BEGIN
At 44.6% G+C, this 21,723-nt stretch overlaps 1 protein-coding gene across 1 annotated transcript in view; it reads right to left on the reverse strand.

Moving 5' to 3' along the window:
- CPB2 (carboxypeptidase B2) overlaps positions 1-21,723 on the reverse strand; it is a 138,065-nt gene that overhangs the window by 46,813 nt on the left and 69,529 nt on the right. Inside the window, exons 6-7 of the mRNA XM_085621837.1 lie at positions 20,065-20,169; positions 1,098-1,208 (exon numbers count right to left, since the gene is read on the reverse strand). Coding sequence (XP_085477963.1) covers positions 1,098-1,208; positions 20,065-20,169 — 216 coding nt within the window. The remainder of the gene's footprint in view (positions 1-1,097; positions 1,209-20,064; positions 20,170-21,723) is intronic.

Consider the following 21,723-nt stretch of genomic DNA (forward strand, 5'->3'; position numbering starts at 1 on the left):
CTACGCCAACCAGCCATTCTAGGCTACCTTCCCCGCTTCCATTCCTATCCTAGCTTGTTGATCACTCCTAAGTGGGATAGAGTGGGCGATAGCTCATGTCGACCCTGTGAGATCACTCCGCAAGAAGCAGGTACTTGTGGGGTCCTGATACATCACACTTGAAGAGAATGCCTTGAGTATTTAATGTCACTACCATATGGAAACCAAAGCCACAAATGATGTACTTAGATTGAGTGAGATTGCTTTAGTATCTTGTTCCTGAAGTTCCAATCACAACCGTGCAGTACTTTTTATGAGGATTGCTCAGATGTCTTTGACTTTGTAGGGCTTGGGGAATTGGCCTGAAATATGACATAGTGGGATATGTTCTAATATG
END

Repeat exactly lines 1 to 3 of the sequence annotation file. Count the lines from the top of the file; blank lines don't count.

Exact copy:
At 44.6% G+C, this 21,723-nt stretch overlaps 1 protein-coding gene across 1 annotated transcript in view; it reads right to left on the reverse strand.

Moving 5' to 3' along the window:
- CPB2 (carboxypeptidase B2) overlaps positions 1-21,723 on the reverse strand; it is a 138,065-nt gene that overhangs the window by 46,813 nt on the left and 69,529 nt on the right. Inside the window, exons 6-7 of the mRNA XM_085621837.1 lie at positions 20,065-20,169; positions 1,098-1,208 (exon numbers count right to left, since the gene is read on the reverse strand). Coding sequence (XP_085477963.1) covers positions 1,098-1,208; positions 20,065-20,169 — 216 coding nt within the window. The remainder of the gene's footprint in view (positions 1-1,097; positions 1,209-20,064; positions 20,170-21,723) is intronic.